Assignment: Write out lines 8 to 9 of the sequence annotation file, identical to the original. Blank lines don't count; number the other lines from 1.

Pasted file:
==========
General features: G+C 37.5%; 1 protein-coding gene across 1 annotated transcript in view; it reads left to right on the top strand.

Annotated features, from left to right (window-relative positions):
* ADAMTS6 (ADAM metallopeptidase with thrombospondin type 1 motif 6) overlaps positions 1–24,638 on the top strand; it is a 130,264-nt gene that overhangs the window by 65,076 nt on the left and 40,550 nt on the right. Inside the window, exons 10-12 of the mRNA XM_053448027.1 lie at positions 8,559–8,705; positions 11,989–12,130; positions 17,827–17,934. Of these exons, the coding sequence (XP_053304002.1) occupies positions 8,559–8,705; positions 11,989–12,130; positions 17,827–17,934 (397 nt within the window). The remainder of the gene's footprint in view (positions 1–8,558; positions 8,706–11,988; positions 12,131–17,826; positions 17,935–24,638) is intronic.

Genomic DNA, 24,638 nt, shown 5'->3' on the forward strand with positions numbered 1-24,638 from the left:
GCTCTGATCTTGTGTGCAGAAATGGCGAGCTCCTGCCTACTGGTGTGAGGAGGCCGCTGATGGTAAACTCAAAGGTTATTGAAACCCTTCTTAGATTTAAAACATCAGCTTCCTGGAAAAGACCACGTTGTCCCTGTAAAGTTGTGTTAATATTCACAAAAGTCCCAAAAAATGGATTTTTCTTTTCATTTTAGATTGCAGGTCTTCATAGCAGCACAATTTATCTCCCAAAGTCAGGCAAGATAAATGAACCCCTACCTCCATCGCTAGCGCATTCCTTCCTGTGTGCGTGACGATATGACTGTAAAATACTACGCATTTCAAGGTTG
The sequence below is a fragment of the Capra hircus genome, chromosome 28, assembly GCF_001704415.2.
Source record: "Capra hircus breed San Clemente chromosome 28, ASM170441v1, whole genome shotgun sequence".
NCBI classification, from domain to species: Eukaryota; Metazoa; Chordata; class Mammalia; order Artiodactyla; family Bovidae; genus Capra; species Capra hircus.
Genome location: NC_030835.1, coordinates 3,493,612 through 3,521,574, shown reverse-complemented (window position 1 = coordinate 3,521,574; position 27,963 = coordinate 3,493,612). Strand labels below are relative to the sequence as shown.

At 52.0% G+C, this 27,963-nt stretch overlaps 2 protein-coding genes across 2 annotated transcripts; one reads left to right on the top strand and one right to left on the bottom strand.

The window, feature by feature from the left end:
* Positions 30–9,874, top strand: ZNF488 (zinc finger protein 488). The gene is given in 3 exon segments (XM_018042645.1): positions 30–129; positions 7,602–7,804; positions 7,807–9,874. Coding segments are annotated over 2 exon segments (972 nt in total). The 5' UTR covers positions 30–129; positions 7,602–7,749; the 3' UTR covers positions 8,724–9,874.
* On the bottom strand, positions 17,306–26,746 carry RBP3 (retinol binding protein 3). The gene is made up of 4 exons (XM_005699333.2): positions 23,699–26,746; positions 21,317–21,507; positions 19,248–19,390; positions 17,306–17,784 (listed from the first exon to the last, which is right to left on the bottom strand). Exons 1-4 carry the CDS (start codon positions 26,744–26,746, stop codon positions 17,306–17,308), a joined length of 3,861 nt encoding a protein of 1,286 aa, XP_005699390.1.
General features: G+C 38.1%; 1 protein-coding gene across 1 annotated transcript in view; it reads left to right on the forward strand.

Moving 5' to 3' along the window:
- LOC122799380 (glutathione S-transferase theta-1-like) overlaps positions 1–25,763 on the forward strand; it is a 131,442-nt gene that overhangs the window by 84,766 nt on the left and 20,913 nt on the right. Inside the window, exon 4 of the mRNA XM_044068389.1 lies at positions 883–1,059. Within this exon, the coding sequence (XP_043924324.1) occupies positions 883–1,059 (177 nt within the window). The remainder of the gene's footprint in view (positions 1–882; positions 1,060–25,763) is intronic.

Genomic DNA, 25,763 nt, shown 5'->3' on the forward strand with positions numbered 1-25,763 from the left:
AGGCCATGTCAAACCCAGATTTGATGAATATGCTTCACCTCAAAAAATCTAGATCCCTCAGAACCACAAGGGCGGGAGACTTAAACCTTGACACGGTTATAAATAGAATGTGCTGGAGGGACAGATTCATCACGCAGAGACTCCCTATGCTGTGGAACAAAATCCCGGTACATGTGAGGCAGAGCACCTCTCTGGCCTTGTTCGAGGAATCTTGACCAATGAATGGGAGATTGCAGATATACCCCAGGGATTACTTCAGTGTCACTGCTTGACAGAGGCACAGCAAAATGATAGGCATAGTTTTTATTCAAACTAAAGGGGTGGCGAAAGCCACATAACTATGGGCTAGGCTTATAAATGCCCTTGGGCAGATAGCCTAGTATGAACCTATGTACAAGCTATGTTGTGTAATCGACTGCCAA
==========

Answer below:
NCBI classification, from domain to species: Eukaryota; Metazoa; Chordata; class Mammalia; order Artiodactyla; family Bovidae; genus Capra; species Capra hircus.
Genome location: NC_030835.1, coordinates 3,493,612 through 3,521,574, shown reverse-complemented (window position 1 = coordinate 3,521,574; position 27,963 = coordinate 3,493,612). Strand labels below are relative to the sequence as shown.